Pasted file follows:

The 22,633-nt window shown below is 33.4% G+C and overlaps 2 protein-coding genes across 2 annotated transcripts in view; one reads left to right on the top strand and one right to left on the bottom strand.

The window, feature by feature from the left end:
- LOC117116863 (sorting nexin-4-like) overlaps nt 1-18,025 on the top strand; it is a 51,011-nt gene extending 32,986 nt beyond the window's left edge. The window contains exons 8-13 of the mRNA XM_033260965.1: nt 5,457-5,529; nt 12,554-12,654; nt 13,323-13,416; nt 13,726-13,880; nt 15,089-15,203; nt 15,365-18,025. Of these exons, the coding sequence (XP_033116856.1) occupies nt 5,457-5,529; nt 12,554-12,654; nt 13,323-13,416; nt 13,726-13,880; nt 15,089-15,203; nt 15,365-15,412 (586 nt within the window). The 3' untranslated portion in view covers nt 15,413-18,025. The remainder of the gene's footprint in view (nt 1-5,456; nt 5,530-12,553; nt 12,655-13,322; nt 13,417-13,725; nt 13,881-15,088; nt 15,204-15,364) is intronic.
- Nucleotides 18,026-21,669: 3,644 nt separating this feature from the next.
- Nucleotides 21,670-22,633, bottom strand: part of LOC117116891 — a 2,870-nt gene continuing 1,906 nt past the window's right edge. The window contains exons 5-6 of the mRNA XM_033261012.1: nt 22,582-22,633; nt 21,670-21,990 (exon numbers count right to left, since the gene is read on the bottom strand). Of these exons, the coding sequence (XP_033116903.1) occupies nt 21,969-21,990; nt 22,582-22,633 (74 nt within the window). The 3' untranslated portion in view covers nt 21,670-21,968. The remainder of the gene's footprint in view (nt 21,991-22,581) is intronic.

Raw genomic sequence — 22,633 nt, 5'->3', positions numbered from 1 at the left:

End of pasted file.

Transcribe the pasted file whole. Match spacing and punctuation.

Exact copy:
The 22,633-nt window shown below is 33.4% G+C and overlaps 2 protein-coding genes across 2 annotated transcripts in view; one reads left to right on the top strand and one right to left on the bottom strand.

The window, feature by feature from the left end:
- LOC117116863 (sorting nexin-4-like) overlaps nt 1-18,025 on the top strand; it is a 51,011-nt gene extending 32,986 nt beyond the window's left edge. The window contains exons 8-13 of the mRNA XM_033260965.1: nt 5,457-5,529; nt 12,554-12,654; nt 13,323-13,416; nt 13,726-13,880; nt 15,089-15,203; nt 15,365-18,025. Of these exons, the coding sequence (XP_033116856.1) occupies nt 5,457-5,529; nt 12,554-12,654; nt 13,323-13,416; nt 13,726-13,880; nt 15,089-15,203; nt 15,365-15,412 (586 nt within the window). The 3' untranslated portion in view covers nt 15,413-18,025. The remainder of the gene's footprint in view (nt 1-5,456; nt 5,530-12,553; nt 12,655-13,322; nt 13,417-13,725; nt 13,881-15,088; nt 15,204-15,364) is intronic.
- Nucleotides 18,026-21,669: 3,644 nt separating this feature from the next.
- Nucleotides 21,670-22,633, bottom strand: part of LOC117116891 — a 2,870-nt gene continuing 1,906 nt past the window's right edge. The window contains exons 5-6 of the mRNA XM_033261012.1: nt 22,582-22,633; nt 21,670-21,990 (exon numbers count right to left, since the gene is read on the bottom strand). Of these exons, the coding sequence (XP_033116903.1) occupies nt 21,969-21,990; nt 22,582-22,633 (74 nt within the window). The 3' untranslated portion in view covers nt 21,670-21,968. The remainder of the gene's footprint in view (nt 21,991-22,581) is intronic.

Raw genomic sequence — 22,633 nt, 5'->3', positions numbered from 1 at the left: